My idea of a perfect afternoon is one spent at the pub, with a friend or two and a beer or two. I say afternoon, because pubs tend to get noisier come suppertime and later, and since the best part of any pub visit for me is the conversation, I prefer to go at times when my companions and I don’t have to yell to be heard.
When I started to travel, I realized early on that it and pubs go well together. And I do mean early on – like, the first night of the first big trip I ever took, which was a Greek cruise. The ship was called Splendour of the Seas, and perched at the very top was a bar ringed with windows that gave a 365° view, called The Crown Lounge.
Although that night, we were well out to sea, so the view was nothing more than a vast blackness. I’d hesitated when Ron suggested we go to the Crown Lounge, as there was supposed to be some sort of group dance lesson going on – salsa, maybe? – and I figured it would be crowded and loud. But it turned out there was hardly anyone there. The lack of people, along with the darkness outside and our seats in a high-sided, curved booth, gave a sense of both privacy and extravagance to the night. The bar was huge, but it was almost entirely ours, and even when things got a bit noisy, the wings of our booth curving around and over us reinforced our little spot as our own.
The lack of customers also meant that we got a lot of personalized attention from the servers. There were two of them, whose names I forget. (Or, more likely, never knew.) But I do remember the woman was from Hong Kong, and she called us Madam Donna and Sir Ronald all night, thus cementing herself as one of my favourite servers of all time. I don’t know if the bar didn’t follow traditional serving zones, or if it wasn’t busy enough to bother, or if there was some other reason, but the two of them tag-teamed us all night, alternating who stopped by our table to keep us in drinks.
Perhaps it was because we were entertaining. While Ron was sticking with beer and rum and cokes, I was in a bit of an odd mood, and was mixing things up. Beer, wine, white Russians, Long Island iced teas, margaritas. Hell, I even had a martini, despite the fact that I hate martinis. And olives. But sometimes, you’ve just gotta pretend you’re James Bond.
All of this prompted our server to exclaim, “Madam Donna, you drink everything!” Which, considering that I was a teetotaler until I was in my 30s, made me giggle. And, most likely, order another round.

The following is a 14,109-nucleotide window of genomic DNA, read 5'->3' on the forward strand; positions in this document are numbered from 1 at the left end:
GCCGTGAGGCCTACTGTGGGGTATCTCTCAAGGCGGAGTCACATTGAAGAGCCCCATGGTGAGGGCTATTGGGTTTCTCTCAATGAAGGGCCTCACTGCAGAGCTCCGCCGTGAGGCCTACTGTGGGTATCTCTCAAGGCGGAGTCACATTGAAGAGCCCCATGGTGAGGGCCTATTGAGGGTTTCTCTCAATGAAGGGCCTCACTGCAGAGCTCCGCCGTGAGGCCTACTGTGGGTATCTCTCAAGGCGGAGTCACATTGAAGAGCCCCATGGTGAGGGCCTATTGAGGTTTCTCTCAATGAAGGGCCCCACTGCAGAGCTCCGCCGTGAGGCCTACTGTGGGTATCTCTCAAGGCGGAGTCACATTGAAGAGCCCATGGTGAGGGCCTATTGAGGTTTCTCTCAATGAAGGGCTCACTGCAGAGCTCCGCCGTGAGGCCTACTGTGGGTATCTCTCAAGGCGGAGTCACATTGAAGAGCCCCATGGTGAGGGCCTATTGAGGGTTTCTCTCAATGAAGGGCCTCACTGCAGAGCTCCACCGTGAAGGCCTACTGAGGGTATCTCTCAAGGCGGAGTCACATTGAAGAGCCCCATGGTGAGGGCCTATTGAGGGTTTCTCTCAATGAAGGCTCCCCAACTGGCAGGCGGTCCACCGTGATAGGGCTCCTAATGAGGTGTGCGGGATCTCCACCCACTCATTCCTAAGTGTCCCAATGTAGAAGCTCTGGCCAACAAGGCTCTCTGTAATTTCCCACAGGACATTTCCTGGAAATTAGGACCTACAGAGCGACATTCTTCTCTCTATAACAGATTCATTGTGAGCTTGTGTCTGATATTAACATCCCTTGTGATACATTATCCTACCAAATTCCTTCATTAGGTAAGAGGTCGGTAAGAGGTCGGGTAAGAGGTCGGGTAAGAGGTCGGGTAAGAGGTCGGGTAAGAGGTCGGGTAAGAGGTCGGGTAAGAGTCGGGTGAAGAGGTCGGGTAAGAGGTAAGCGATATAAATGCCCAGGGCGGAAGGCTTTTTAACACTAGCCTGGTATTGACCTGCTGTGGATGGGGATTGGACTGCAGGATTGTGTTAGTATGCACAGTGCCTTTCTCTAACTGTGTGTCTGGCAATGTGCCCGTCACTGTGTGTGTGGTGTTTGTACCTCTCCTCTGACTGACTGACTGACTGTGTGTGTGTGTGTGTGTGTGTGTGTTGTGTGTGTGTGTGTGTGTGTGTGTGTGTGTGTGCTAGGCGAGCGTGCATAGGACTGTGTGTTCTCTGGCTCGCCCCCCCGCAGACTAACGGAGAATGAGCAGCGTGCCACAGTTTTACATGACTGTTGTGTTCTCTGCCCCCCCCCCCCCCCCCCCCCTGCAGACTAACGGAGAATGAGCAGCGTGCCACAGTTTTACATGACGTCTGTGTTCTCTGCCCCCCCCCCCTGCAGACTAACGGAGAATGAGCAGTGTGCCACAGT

The crown jewel of our evening at the Crown Lounge actually stemmed from my lack of drinking knowledge. Somehow the subject of drop shots came up, specifically Dr. Peppers. I had no idea what a drop shot was, and the only Dr. Pepper I knew was the soda. So Ron explained that you take a glass of beer (preferably Coors Light), with a bit of Coke, drop a shot glass of Amaretto into it, and then chug the whole thing.
I found this, if not exactly appealing, at least intriguing. So we ordered some. At least I wasn’t alone in my ignorance, as our server – the man this time – had never heard of a drop shot, either. Ron explained it, but the server still looked confused by the end, and a minute or so after he’d left, Ron said, “I hope he doesn’t pour the Amaretto into the beer,” leapt to his feet, and took off.
He arrived just in time to stop the server from doing just that. On top of that, the beer glasses are supposed to be quite small, and the ones he’d poured were full size. Ron ended up in the kitchen, helping hunt for glasses that would work, then walking our server through things.
When they came back to the table, I had many questions. “So I drop the Amaretto in? Like, shot glass and all? And then I drink it right away? Do I have to drink it all in one go? Won’t I bounce the shot glass off my face? Do you really expect me to manage to not bounce the shot glass off my face?”
Eventually I was satisfied that this wasn’t some elaborate trick, and we drank, our server watching on with interest. I guess I liked it. I mean, we ordered another, so I must have, right? Either way, the server brought his co-worker along with our second round. Turned out she’d seen him mixing them and was curious, and he’d told her it was something the fun Canadians had shown him. As they approached our table, she exclaimed with a huge smile, “Madam Donna! Sir Ronald! I knew it would be you!”
I suppose there are worse ways to be perceived.